If you have an existing healthcare appointment, or think you need to see your doctor, please call them first to see if your appointment can be conducted over a smartphone with video capability or any device using video technology, like a tablet or a laptop. For some appointments, a simple check-in over the phone without video capabilities may suffice.
Important: If you think you have been exposed to COVID-19 and develop a fever and symptoms, such as a cough or difficulty breathing, call your healthcare provider immediately.
Remember: Medicare covers the lab tests for COVID-19. You pay no out-of-pocket costs.
For the latest information on the coronavirus, visit the Centers for Disease Control and Prevention.
The Washington Department of Health has released a series of eight ASL/captioned educational videos about the COVID-19 pandemic and includes information on how to protect yourself and prevent the spread of the virus. Here are the YouTube listings available now. Watch for this on Facebook and other social media.
- Playlist: https://www.youtube.com/playlist?list=PL82Z-swK0-4njl9qWjAoNY1HKbWndlq4i
- Introduction: https://www.youtube.com/watch?v=oX3JnbLodRI
- What is COVID-19?: https://www.youtube.com/watch?v=8XM40f6Q_kE
- How Does COVID-19 Spread?: https://www.youtube.com/watch?v=R0MVC3PtxxE
- COVID-19 Symptoms: https://www.youtube.com/watch?v=UJJqmtx9_co
- What to Do If You Are Sick: https://www.youtube.com/watch?v=nzumK5zimY4
- Prevention & Treatment of COVID-19: https://www.youtube.com/watch?v=uoNZB2yox6c
- Stigma & COVID-19: https://www.youtube.com/watch?v=5zWS7Xj26J0
- What Can You Do About COVID-19?: https://www.youtube.com/watch?v=2BnEfqfvucY
- What is Social Distancing?: https://www.youtube.com/watch?v=kYcL6NN-KcI
Did You Know?
Developmental Disabilities Administration
March 27, 2020
Did You Know: Back-up Caregivers and Personal Emergency Response System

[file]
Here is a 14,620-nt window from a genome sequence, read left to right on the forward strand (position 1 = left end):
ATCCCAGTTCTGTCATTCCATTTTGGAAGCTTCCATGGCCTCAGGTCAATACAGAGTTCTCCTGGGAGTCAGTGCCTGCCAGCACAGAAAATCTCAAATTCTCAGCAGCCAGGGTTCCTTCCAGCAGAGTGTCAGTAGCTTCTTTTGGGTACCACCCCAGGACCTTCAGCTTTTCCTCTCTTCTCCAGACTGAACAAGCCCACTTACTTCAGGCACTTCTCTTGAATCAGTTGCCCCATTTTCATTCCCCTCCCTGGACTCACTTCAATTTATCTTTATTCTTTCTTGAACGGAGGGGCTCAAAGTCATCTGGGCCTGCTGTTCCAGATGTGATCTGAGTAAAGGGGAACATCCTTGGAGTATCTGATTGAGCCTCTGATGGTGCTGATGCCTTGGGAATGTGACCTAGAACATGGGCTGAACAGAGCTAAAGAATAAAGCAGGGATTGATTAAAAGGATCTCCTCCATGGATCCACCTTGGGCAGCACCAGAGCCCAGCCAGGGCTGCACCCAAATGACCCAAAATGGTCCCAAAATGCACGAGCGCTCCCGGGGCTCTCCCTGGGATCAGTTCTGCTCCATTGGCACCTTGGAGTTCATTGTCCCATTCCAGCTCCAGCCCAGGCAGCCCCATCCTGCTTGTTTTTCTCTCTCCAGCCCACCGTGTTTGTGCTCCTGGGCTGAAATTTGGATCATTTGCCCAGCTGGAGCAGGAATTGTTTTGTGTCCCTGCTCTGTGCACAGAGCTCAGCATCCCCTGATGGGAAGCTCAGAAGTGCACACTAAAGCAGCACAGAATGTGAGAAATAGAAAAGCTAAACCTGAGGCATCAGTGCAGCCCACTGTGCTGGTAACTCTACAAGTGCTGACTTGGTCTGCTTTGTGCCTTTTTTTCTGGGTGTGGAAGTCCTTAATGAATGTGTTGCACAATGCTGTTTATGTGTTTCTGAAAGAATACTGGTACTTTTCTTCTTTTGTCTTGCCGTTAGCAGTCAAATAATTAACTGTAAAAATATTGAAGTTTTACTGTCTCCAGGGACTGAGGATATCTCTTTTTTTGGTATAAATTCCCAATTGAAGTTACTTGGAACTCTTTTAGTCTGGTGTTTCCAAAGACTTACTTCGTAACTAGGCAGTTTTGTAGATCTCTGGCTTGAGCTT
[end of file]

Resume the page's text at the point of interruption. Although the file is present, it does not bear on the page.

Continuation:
The Developmental Disabilities Administration wants you to have information about back-up caregivers and personal emergency response systems.
Click on the link to find out more about:
- What to do if your caregiver is unable to provide care;
- What is PERS?
- Who can receive this service?
- How do I get this service?
- How do I find a provider?
This edition of Did You Know was brought to you by the DDA Communications Unit. Let us know if you have feedback or ideas for future topics!
During the coronavirus (COVID-19) pandemic, how will you be able to talk to doctors, nurses and others at the hospital? This guide is to help you get ready for your hospital visit.
Going to the hospital will be very different during the pandemic.
In normal times, hospitals must give services that help you understand what is being said and are supposed to ask you what services you need. This might include in-person sign language interpreters, Video Remote Interpreting (VRI), lip-reading, written communications, hand-held amplification devices, captioning or CART, or speech-to-text apps.
Now, during the pandemic, most hospitals are seeing a large number of patients and often cannot provide the same services. Many hospitals will not allow in-person interpreters, family members, or visitors to come into the hospital. You may be alone for a long time when you are in the hospital.